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From Client to Vendor: Communicating Your Creative Vision

Posted by Andrea Keating on December 20, 2012


In one way or another, everyone has to communicate a vision. Maybe it’s in the form of a speech and you are delivering it to a live audience, or maybe it’s as simple as requesting services from a vendor. Either way, you will have to get your vision across using some form of communication.



The idea is to use the tools and resources within your reach to precisely translate your vision. In this article I am going to highlight some techniques and resources at your disposal to help communicate your vision.



To narrow down this concept I should make it clear that we are not going to discuss the vision of an entire organization, but instead explore the vision of an individual. Say for example, you would like to revamp your website and you have hired a design firm for the project. Or another example that is applicable to our industry, you have hired a camera company to create a video for your organization. Going into the project it is not a bad idea to have a creative vision that outlines exactly what you are looking for in the final product.


Here are some helpful ideas for communicating your creative vision:


    • Know your audience. It’s a good idea to understand who you are talking to and what type of lingo or jargon they are accustomed to. This will help in the translation process for the person sitting across from you.


    • Sell the idea to yourself. It doesn’t hurt to make sure you can sell yourself on the idea. Be critical and methodical about what your expectations are, but above all, make sure you are convinced your vision or idea is clear and concise.


    • Make use of the senses. It is typical to describe a vision using words, but try to spread the vision across all applicable senses. You can use video and images to enhance your vision, and if it fits, bring something for them to physically touch, smell or taste. One way I always suggest to present this is by making use of a pinterest board and making a collection of articles, videos, images, and whatever else you can pin to make a collection of ideas. This way your entire pinterest board encapsulates the many facets of your creative vision.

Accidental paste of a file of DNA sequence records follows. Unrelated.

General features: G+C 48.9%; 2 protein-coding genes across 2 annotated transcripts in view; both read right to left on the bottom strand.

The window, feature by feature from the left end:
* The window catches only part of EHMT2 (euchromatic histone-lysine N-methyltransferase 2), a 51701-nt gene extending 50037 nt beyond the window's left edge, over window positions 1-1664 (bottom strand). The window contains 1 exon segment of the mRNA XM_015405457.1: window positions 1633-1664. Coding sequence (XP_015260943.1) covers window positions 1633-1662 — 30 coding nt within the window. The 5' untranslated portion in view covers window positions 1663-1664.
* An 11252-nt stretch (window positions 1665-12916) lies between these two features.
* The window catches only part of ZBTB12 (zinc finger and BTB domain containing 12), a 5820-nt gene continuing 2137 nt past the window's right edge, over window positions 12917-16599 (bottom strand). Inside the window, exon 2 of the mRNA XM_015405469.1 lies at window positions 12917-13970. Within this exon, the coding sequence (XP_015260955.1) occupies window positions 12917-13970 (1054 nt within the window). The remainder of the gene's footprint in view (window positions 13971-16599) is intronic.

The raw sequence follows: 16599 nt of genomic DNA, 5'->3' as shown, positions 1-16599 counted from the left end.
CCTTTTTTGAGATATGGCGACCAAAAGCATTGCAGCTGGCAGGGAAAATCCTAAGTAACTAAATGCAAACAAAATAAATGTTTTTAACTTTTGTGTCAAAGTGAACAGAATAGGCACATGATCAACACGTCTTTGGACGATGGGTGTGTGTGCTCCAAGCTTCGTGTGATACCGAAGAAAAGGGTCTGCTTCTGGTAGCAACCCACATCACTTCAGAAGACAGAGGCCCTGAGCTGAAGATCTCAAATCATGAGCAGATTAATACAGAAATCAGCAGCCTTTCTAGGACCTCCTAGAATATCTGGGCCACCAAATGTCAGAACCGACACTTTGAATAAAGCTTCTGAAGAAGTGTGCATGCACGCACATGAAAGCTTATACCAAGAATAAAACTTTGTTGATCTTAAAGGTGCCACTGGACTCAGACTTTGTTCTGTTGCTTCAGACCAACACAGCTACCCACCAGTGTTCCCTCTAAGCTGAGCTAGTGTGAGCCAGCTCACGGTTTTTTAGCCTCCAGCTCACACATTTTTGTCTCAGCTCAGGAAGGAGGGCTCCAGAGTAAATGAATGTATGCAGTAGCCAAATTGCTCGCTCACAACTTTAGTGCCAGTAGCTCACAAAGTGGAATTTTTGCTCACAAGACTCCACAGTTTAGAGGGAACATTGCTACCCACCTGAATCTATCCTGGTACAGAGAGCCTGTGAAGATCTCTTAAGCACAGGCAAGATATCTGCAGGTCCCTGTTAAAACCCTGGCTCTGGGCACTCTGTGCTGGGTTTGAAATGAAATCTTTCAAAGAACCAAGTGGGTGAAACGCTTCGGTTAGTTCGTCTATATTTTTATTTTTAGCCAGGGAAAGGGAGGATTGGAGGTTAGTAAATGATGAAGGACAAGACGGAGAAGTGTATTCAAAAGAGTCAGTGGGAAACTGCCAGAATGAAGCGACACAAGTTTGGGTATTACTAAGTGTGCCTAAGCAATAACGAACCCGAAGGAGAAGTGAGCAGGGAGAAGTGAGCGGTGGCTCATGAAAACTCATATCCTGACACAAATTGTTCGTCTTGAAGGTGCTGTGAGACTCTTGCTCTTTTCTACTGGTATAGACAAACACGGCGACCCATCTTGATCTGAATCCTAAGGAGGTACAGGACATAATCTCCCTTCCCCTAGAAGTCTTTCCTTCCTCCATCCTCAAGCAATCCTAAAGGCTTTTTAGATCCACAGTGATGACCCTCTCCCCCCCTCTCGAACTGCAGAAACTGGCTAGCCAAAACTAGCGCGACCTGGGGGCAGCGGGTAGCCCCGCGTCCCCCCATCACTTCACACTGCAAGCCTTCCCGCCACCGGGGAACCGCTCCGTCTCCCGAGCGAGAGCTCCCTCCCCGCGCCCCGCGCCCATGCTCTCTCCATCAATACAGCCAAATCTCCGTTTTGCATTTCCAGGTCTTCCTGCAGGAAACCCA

From the other side of the table



You can expect that the vendor is going through the process of translation. They are trying to take everything in and compose their own idea of your vision.


Here are a few things you should be looking for from the vendor:


    • Repeat the order back. This is the best way to communicate to the client “I get it” and it also allows the client the satisfaction of knowing “You get it.” With this technique there will be no confusion over what is expected from the vendor.


    • Get their professional opinion. A good designer or director will have ideas of their own. It’s a good idea to entertain their suggestions because you never know if they might have something to add that resonates with you or will resonate with your target audience.


    • Mock it up. Before the project begins look for some sample mock ups to show you that they have a firm grasp of the vision or concept. Even if it is presented to you in the form of a chicken scratch sketch drawing, at least you know that they get the idea and you can move forward.




Obviously there is more than one way to skin a cat. These are just a collection of ideas from personal experience. You may find other techniques that work for you better than what we have listed above.



If it gets your vision across in a clear and concise manor then I can’t really say, “You’re doing it wrong.” There isn’t a clear science to communicating your vision; you just have to go with what works for you.


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